In the late sixties and seventies, a hegemonic mind-set gained force from an impulse to codify the sixties' breaks in reality and unaccounted for and surplus consumer production. This codification enabled distributors to charge for previously inexpensive services. Cable and pay television made their presence felt throughout the country. Gas stations charged for air. The telephone company charged for information. In 1951, C. Wright Mills's White Collar pointed out the increasing centralization of property in the United States. Mills, however, emphasized the effects of this centralization in the world of work. In the seventies, we saw this trend extended to the consumer life of Americans.
The consumer increasingly replaced the factory as the linchpin of production. It was not until the Great Depression and the New Deal that industrial capitalism unacknowledgedly appropriated Marxist perceptions concerning the veritable production of consumption. By the thirties, in the midst of the Great Depression, it was apparent that capitalism would need to either risk its collapse or facilitate mass means of consumption. Consumption would paradoxically need to be produced. Capitalists accepted the necessities of government work projects, federal business and financial regulations, Social Security, and the place of unions within industrial production.
The Democratic Party coalition from the thirties to the sixties was based on group identities that were codified by production roles, race, religion, region, and ethnicity. However, by the seventies, post-industrial emphases upon consumer conditions fostered a cultural environment in which identity-positions were, so to speak, seen in quotation marks. "We decided [emphasis added] to hold on to separate cultural identities," Marge Piercy's Woman on the Edge of Time (1976) says of a utopic future that is fashioned in a seventies mirror, "But we broke the bond between genes and culture." In the seventies, for instance, a woman could take on the identity of a feminist, and her consciousness could be raised by a heightened awareness of that identity. A wide array of other "identity prisms" were identified and used to survey the self and its culture. Such revelations were and are obviously invaluable to personal and social development. They indicate the power of the individual to try on and "buy into" identity. "Passing" from one identity to another does not seem to be the veritable, or actual, crime that it might well have been before the sixties. In this regard, the 10 October 1993 New Yorker commented upon the "radicality" of 1969 and 1970 fashions:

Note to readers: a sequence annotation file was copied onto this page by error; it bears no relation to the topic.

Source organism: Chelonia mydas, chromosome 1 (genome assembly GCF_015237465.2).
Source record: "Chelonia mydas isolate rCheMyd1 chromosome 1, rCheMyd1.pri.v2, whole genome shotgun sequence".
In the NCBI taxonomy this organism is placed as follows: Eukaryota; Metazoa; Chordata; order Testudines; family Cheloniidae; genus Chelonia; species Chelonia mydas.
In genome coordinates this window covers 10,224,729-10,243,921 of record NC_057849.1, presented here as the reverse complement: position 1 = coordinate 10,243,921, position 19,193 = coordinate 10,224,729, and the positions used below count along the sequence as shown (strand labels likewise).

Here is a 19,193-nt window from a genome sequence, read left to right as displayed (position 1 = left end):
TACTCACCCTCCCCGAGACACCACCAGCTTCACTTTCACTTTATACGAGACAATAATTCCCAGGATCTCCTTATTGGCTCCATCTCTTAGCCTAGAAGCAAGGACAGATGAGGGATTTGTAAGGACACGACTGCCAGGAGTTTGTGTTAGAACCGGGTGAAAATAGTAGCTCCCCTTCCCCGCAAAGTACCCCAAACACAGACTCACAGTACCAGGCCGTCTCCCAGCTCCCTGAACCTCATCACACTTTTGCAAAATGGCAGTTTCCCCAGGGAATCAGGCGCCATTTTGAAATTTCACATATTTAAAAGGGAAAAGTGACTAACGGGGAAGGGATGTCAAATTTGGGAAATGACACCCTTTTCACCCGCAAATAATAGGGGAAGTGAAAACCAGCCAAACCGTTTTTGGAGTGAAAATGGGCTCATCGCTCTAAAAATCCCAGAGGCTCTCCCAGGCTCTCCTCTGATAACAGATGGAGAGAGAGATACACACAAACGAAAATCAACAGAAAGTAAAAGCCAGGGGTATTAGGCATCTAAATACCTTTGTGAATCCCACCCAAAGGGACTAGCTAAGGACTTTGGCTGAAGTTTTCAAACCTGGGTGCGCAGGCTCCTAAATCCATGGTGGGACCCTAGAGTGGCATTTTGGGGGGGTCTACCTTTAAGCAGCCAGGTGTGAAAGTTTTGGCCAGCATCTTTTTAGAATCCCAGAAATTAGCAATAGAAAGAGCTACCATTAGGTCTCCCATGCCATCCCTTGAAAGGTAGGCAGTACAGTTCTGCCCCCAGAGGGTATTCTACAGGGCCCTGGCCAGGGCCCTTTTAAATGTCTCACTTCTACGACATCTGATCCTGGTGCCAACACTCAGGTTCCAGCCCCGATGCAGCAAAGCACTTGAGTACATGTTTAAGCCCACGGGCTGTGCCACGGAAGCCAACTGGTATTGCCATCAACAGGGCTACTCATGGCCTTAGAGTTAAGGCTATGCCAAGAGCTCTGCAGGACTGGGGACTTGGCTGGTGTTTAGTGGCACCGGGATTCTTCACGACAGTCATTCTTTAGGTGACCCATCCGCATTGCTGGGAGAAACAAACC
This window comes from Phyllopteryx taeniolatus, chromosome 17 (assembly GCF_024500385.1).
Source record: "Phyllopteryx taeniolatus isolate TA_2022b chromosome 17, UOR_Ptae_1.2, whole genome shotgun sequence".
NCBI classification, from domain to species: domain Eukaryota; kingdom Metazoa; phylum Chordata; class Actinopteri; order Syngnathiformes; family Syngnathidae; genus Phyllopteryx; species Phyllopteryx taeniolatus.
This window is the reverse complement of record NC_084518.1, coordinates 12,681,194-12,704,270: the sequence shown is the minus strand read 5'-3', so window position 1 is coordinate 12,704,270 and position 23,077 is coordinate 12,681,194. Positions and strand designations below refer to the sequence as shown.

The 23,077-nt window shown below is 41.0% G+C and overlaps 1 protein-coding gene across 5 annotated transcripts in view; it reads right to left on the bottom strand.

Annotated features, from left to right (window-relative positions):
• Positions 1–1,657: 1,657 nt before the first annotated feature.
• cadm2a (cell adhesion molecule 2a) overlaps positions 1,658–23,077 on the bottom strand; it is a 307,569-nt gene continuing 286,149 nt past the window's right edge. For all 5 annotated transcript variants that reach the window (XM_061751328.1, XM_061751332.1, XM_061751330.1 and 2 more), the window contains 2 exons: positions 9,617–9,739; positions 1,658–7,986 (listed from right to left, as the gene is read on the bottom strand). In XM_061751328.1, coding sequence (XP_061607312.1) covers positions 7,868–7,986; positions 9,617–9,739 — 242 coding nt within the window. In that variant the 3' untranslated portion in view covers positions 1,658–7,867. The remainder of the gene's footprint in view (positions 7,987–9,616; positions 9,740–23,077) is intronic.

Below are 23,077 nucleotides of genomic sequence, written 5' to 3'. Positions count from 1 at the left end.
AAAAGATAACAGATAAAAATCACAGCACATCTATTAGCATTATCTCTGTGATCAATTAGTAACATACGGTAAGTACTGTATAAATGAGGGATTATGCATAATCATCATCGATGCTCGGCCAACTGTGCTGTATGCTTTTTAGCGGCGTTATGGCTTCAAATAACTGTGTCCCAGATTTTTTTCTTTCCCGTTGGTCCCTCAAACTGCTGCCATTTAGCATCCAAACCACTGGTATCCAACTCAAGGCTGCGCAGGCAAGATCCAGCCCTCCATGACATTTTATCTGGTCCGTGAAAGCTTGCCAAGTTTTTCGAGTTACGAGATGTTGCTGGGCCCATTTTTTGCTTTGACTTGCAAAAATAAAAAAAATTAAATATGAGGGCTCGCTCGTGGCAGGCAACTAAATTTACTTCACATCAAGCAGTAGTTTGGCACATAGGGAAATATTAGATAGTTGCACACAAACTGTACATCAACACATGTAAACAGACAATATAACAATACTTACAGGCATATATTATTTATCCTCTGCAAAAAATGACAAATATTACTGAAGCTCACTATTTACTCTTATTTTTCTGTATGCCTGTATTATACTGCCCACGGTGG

It was about then, after all, that women's clothes went from being mostly a register of social propriety to being a public means of self expression and—this is not unrelated—women (re)discovered feminism. Deciding what and how to be would henceforth be all tied in with what to wear and how to look.
The true legacy of 1969-70 ... is the freedom to imagine the part and then to dress for it—the courage, on the part of women, to write the narratives, sartorial and otherwise, of their daily lives.
Excerpted from The Seventies Now by Stephen Paul Miller. Copyright © 1999 Duke University Press. Excerpted by permission of Duke University Press.